The U.S. continues to help Ukraine, with President Joe Biden saying last week that Washington will provide it with advanced rocket systems and munitions that will enable it to more precisely strike key targets on the battlefield.
In a New York Times essay on May 31, Biden said, “I will not pressure the Ukrainian government — in private or public — to make any territorial concessions.”
Germany, which had faced criticism from Kyiv and elsewhere for perceived hesitancy, has pledged its most modern air defense systems yet.
“There has been nothing like it, even in the Cold War when the Soviet Union appeared most threatening,” said Nigel Gould-Davies, senior fellow for Russia and Eurasia at the International Institute for Strategic Studies.
While he doesn’t see a significant erosion in the “emphatic support for Ukraine,” Gould-Davies said “there are hints of different tensions over what the West’s goals should be. Those have not yet been clearly defined.”
Europe's domestic concerns are nudging their way into the discourse, especially as energy prices and raw materials shortages start to take an economic toll on ordinary people who are facing higher electricity bills, fuel costs and grocery prices.
While European leaders hailed the decision to block 90% of Russian oil exports by the end of the year as “a complete success,” it took four weeks of negotiations and included a concession allowing Hungary, widely seen as the Kremlin’s closest EU ally, to continue imports. Weeks more of political fine-tuning are required.
“It shows that unity in Europe is declining a bit on the Russian invasion,’’ said Matteo Villa, an analyst with the ISPI think tank in Milan. “There is this kind of fatigue setting in among member states on finding new ways to sanction Russia, and clearly within the European Union, there are some countries that are less and less willing to go on with sanctions.’’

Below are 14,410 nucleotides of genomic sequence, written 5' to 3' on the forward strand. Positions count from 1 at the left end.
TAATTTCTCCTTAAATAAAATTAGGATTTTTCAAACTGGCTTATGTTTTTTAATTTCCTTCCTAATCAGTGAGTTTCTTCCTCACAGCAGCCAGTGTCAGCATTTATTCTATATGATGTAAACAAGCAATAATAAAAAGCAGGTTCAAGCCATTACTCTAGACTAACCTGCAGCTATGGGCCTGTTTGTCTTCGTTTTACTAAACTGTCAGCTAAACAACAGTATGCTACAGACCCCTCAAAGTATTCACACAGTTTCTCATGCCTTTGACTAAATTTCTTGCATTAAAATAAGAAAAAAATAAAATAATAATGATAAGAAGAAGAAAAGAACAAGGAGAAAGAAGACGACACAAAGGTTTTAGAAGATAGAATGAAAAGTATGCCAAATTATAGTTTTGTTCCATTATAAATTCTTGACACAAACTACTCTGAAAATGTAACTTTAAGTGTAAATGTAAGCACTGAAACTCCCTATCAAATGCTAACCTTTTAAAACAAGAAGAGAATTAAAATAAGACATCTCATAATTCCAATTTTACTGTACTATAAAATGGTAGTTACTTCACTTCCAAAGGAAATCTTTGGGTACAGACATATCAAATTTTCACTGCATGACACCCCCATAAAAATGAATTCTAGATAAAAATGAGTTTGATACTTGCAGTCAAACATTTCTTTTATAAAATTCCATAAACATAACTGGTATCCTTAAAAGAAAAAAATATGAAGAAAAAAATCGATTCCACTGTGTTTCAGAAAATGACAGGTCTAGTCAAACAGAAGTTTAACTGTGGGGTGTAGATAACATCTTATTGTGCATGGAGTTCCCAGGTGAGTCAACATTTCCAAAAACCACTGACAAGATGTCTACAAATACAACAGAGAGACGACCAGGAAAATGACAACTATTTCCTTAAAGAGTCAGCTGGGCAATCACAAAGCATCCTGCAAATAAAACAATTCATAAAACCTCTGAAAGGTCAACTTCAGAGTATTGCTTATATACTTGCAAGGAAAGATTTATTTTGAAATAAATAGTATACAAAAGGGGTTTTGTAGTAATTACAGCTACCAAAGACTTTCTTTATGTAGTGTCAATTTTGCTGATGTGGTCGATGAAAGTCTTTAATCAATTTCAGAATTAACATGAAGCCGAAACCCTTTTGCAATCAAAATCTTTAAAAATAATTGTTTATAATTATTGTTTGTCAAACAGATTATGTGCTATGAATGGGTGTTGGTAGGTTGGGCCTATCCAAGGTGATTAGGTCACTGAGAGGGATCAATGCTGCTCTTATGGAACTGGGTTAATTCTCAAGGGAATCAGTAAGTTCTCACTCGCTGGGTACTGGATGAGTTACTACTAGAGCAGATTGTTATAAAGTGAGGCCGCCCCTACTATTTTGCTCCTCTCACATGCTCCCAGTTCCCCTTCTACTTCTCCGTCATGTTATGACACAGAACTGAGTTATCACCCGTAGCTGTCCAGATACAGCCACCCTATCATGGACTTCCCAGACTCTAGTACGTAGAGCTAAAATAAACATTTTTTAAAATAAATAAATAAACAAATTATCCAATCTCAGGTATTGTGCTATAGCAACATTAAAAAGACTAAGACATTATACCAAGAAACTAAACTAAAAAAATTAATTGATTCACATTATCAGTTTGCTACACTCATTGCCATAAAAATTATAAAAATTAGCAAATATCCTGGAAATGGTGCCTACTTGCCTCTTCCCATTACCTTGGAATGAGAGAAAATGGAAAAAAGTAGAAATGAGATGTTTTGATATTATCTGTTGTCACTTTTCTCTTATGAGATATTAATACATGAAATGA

Wary of the economic impact of further energy sanctions, the European Commission has signaled it won't rush to propose fresh restrictive measures targeting Russian gas. EU lawmakers are also appealing for financial aid for citizens hit by heating and fuel price hikes to ensure that public support for Ukraine doesn’t wane.
Italy’s right-wing leader Matteo Salvini, who has been seen as close to Moscow, told foreign journalists this week that Italians are ready to make sacrifices, and that his League supports the sanctions against Russia.
But he indicated that backing is not unlimited, amid signs the trade balance under sanctions has shifted in Moscow’s favor, hurting small business owners in northern Italy who are part of his base.
“Italians are very available to make personal economic sacrifices to support Ukraine’s defense and arrive at a cease-fire,’’ Salvini said.
“What I would not like is to find us back here in September, after three months with the conflict still ongoing. If that is the case, it will be a disaster for Italy. Beyond the deaths, and saving lives, which is the priority, economically, for Italy, if the war goes on, it will be a disaster,” he said.